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“How much should I sell my art for?”
Too often, I find that artists asking that question don’t have a good sense of what their work is worth and are vastly undervaluing their art.
Case in point: I have a client who was recently offered a commission for $2,000. It sounded great on the surface, but when we dug into the details, we realized the project would run six weeks and prevent the client from doing any other work. Projecting out based on that one project, this artist would make less than $18,000/year. Basically minimum wage.
Your work is worth more than that, isn’t it? I certainly hope you believe it is.
So how should you price your art?
Subjective vs. Objective Pricing
Artists frequently price their work subjectively, meaning they give it a price based on what they think its value is. But price and value are two different things.
Value is what an artwork is worth to somebody. It’s subjective because many factors go into the value of an artwork, such as the owner’s sentiment towards it, rarity, age, etc. When we say something has a “market value,” that’s basically what a piece could get in a market. But that doesn’t always mean it’s what someone is willing to pay.
Price, on the other hand, is objective. Or at least it’s based on some objective measures. Price is a function of supply and demand (I know…economics terms always make me groan, too). As an artist, you control the supply of your artwork and you can influence the demand (see blog post: art marketing plan).
How to Price Your Art
Luckily, there’s a relatively simple way to price your art (the objective part), though it does require a little bit of math.
First, you need to consider what the cost of your supplies are. That includes all the items you need to make your art (tools, materials, etc.) but it also includes things like your rent for your studio, electricity and heating costs, etc. Basically, anything that you need to create your work should be included. This is where tracking your finances comes in handy.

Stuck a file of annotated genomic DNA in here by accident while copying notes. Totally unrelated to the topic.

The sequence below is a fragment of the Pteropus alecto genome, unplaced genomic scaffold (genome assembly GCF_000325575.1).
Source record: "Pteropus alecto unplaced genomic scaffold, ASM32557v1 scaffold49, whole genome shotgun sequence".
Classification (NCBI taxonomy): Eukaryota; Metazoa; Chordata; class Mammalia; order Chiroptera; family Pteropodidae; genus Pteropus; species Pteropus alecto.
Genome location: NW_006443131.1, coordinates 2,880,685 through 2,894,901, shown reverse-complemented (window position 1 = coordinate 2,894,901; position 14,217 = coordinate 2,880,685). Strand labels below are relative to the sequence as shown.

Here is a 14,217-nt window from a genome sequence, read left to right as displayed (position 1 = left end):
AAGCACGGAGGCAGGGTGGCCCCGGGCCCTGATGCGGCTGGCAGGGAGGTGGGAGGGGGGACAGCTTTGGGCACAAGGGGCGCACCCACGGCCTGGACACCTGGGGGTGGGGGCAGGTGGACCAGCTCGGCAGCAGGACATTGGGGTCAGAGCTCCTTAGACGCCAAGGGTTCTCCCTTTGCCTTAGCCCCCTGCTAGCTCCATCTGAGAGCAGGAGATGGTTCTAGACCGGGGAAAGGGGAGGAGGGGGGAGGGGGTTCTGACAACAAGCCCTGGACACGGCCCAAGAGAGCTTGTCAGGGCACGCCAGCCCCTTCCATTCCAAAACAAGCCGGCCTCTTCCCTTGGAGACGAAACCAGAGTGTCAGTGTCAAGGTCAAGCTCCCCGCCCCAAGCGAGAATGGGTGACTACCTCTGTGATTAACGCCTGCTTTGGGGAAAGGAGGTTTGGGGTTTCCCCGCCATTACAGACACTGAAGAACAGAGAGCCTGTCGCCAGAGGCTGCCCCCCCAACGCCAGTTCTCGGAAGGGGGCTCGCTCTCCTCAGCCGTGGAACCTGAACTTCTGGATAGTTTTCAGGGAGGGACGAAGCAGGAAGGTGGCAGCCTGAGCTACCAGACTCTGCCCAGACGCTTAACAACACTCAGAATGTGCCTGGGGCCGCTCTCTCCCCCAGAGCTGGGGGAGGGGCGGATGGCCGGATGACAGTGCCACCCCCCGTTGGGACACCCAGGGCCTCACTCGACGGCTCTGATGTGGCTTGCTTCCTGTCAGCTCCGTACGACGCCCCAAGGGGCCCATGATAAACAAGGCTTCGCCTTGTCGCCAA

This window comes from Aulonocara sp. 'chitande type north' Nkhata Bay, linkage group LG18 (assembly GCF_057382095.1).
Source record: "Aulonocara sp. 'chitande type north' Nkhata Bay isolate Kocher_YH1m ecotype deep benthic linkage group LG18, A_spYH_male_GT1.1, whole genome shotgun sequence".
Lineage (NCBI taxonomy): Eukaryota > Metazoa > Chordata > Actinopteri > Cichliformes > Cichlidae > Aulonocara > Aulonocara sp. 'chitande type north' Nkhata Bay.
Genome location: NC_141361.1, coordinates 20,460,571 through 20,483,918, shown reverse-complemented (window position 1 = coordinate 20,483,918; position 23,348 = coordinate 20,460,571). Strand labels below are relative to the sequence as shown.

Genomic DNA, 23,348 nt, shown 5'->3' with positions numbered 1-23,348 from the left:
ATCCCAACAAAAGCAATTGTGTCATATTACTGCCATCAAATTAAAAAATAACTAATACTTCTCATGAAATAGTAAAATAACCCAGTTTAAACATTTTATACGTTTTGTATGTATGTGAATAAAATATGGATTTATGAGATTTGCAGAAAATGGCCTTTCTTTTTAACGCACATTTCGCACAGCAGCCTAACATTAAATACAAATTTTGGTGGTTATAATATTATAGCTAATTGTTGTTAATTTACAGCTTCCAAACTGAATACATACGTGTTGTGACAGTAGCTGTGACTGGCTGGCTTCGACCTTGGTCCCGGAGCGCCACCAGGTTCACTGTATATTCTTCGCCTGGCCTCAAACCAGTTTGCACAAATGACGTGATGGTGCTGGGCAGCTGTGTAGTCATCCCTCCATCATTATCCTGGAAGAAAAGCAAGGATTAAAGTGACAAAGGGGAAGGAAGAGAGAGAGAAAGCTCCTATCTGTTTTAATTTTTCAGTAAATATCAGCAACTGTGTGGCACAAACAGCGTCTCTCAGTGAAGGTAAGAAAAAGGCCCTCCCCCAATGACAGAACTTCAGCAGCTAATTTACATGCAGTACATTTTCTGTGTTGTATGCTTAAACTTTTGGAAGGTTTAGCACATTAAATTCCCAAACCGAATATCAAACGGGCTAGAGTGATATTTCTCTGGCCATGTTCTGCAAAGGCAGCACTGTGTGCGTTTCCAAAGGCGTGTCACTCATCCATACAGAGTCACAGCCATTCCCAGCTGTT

Secondly, you need to figure out your hourly rate. Even though we don’t like to think of ourselves as hourly workers, this is an essential step to coming up with a fair market price for your work. To calculate this, consider what you would like to make annually before taxes. For the sake of simplicity, let’s just say $52,000/year.
To calculate your hourly rate, you need to divide the annual salary by the number of hours you work each week. First, divide your annual salary by 52 (there are 52 weeks in the year), and then divide that number by the number of hours you work. For argument’s sake, let’s say 40, since that’s the standard for full-time work. Here’s what that looks like:
$52,000/52 weeks = $1,000 per week
$1000 per week/40 hours = $25/hour
That’s your hourly rate. Now, consider how long it takes you to complete a single piece of art. Let’s say something took you five hours to finish.
5 x $25/hour = $125
But that doesn’t account for things like supplies. Let’s say it costs you $50 in supplies to make a particular piece. Thus, your total cost would be $175 (your labor and supplies). It’s important to note that this should be considered the base price. Don’t forget you have to add in other factors like a portion of your studio rent, insurance, marketing costs and other overhead items. The price needs to be closer to $300 (labor + supplies + overhead)
Ultimately, how you price your work should be a combination of objective (the real costs like labor, supplies and overhead) and subjective (the desirability, rarity and non-measurable things) approaches. It should meet your bare minimum of what you need to make to sustain yourself as an artist, of course, AND you can also take into consideration how others feel about your art. The good news is, that could be a whole lot more than you think!
If pricing still feels a bit overwhelming, don’t worry. It takes time to figure out your numbers. It can also be helpful to have someone to talk to about it. Feel free to reach out for a chat if you want more space to think out loud with someone.
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